Whereas previously all students had attended racially mixed schools, after 2001 some schools ended up mostly black, others mostly white. The study compares the experiences of students who lived in the same neighborhoods—potentially just across the street from one another—but ended up at schools with different racial mixes as a result of the zoning change. What’s so intriguing about the Charlotte-Mecklenburg study is that in this case, resegregation was accompanied by increased funding to minority-dominated schools, to diminish the impact on student performance in high-poverty neighborhoods. This might account for the fact that, at least as measured by graduation rates and college attendance, the end of busing didn’t hurt minority students too much. (Academic performance by nonminority students zoned into minority schools declined considerably, however.)
Despite cushioning minority students from academic decline, the resegregation of Charlotte schools nonetheless led to a jump in arrests and incarcerations of minority students—particularly among poor black males, who are most at risk for crime. According to the authors’ calculations, a poor black male was 15 percent more likely to get arrested if assigned to a school that had 60 percent minority students rather than 40 percent minority.
The study’s authors (which include my Columbia colleague Jonah Rockoff, along with UNC’s Stephen Billings and David Deming of Harvard) can’t pin down the exact mechanism by which the roll-back of integration caused poor black students to commit more crimes. They’re pretty sure it’s not just that teenagers were spending less time on buses, and hence had more time to get in trouble (among other things, I was surprised to learn that around 40 percent of disciplinary incidents recorded by the school district took place on school buses, which calls into question the idea that rides prevent kids from getting up to no good); nor was it the result of dislocation for students forced to switch schools—the researchers find the same patterns among sixth and ninth graders, who would be attending new schools anyway.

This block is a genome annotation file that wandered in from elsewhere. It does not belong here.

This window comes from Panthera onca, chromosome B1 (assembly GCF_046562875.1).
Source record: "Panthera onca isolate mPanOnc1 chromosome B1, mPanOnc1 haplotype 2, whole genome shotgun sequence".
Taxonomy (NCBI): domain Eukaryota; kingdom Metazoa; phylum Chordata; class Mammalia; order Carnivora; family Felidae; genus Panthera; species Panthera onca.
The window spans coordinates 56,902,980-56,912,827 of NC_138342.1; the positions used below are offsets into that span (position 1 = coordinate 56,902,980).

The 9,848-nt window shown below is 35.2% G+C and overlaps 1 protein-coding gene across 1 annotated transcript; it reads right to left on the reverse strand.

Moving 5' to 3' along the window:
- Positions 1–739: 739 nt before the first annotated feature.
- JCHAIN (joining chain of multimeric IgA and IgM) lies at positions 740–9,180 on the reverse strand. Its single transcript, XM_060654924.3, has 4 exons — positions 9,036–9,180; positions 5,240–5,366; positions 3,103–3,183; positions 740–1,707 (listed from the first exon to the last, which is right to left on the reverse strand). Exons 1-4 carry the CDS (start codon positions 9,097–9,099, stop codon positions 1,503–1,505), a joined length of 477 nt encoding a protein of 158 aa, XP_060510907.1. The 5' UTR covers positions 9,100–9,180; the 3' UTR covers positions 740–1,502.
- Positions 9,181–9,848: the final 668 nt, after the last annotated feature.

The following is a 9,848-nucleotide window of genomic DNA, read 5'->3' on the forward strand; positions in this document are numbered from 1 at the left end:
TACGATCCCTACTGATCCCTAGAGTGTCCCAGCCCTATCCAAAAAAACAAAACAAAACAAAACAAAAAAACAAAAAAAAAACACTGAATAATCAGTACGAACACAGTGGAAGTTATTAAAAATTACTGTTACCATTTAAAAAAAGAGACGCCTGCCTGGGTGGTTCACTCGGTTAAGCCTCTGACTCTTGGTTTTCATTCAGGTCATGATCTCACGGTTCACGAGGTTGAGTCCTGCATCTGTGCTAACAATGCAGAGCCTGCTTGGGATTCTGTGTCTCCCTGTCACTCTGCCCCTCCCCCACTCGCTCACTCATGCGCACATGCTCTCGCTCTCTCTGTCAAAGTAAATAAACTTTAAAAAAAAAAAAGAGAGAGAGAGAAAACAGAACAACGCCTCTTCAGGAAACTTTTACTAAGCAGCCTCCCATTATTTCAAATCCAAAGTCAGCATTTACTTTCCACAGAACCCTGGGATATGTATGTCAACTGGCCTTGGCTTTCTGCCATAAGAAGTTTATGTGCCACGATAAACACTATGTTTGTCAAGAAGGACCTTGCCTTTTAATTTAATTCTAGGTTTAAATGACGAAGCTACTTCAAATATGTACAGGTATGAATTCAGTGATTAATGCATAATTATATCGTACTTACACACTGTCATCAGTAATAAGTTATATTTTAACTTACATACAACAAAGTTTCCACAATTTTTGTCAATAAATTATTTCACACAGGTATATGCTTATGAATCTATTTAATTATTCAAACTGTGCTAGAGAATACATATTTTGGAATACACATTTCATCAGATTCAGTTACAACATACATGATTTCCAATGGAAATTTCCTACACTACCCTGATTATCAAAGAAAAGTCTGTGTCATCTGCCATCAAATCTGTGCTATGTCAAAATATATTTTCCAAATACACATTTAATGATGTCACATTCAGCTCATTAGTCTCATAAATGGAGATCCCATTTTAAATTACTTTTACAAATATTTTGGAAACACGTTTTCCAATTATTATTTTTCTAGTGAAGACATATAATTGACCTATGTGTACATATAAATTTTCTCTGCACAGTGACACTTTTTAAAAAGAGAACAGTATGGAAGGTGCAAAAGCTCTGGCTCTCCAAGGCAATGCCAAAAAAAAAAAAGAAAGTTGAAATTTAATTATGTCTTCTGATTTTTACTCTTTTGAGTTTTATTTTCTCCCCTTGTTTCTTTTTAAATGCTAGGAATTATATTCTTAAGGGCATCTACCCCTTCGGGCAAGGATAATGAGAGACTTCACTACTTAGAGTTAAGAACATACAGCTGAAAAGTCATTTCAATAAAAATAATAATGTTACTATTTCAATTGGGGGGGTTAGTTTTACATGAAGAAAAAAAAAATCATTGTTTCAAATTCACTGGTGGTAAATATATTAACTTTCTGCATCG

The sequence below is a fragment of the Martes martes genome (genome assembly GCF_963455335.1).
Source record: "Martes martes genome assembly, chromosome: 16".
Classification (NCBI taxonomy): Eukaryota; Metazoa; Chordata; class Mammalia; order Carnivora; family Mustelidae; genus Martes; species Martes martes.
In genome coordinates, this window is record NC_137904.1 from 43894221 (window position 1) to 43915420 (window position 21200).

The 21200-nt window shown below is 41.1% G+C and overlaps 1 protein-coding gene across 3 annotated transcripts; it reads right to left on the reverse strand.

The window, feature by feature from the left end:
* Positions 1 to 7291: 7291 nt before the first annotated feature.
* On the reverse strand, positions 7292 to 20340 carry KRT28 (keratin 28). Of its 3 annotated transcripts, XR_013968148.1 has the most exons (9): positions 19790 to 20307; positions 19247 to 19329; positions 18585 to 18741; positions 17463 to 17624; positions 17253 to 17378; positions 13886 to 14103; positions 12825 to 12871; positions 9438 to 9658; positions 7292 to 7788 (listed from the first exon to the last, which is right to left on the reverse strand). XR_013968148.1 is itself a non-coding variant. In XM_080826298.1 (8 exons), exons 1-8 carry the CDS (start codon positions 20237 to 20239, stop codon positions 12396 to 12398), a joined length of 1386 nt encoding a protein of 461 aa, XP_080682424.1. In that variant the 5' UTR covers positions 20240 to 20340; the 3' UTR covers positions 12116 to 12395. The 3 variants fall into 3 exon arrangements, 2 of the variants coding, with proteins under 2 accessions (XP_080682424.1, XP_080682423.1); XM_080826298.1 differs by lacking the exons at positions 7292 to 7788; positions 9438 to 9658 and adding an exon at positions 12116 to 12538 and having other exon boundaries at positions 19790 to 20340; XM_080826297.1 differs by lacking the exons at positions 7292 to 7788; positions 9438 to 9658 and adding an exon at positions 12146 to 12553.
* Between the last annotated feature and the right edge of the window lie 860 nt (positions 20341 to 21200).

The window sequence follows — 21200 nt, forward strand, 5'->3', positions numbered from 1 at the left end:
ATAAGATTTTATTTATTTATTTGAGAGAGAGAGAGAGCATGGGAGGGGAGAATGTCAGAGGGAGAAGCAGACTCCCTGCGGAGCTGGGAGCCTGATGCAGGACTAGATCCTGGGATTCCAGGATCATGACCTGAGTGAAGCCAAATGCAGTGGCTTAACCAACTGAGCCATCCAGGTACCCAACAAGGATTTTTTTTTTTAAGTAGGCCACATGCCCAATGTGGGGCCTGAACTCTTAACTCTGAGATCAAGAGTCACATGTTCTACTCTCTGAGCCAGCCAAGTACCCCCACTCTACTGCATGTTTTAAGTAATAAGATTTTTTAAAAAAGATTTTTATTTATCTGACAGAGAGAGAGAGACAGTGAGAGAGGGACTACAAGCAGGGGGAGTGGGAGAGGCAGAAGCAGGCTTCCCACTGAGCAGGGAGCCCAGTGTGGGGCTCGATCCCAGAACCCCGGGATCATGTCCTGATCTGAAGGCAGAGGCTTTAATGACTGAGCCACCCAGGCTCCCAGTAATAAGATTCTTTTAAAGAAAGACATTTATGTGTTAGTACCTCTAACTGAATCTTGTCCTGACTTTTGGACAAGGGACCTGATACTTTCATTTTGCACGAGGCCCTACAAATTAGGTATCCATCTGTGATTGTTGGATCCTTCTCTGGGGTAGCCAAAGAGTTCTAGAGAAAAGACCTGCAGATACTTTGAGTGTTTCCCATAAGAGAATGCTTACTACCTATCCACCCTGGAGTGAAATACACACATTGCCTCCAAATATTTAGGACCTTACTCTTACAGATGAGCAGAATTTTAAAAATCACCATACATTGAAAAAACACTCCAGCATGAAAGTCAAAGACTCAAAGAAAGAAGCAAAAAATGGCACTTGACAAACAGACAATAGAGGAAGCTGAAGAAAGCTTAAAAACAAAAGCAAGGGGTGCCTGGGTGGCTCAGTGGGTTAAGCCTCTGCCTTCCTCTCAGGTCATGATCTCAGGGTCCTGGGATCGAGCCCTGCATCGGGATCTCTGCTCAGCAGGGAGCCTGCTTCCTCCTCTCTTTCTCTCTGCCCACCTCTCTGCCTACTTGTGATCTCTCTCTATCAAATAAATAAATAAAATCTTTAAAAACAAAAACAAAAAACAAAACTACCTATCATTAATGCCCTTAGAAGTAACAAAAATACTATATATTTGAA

They suggest that peer influence—which drives so much of what teens do more generally—likely plays a role in their findings on crime. Their reasoning is as follows: The impact of resegregation on crime is driven entirely by shifts in the prevalence of poor black males. And these changes only affect the crime rates of other poor black males. There’s no effect on women, nonminorities, or better-off minority males. The study’s findings suggest that clustering those already most vulnerable to turning to crime—poor black males—in certain schools may lead to their acting as negative influences on one another. These findings also underscore the fact that desegregation isn’t the zero-sum game that it’s often portrayed to be, with benefits to black students coming at the expense of whites. White students didn’t commit fewer crimes with the end of busing, while black students committed significantly more.
If these conclusions are correct, it means we likely can’t offset the effects of segregation on crime simply by pumping more dollars into inner city schools—that may help boost graduation rates, but won’t keep at-risk kids from negatively influencing one another, and won’t keep them out of legal trouble. The study also points up a further cost of the past decade’s resegregation of American schools: It undercuts a crime-reducing policy that’s now been shown to be very effective.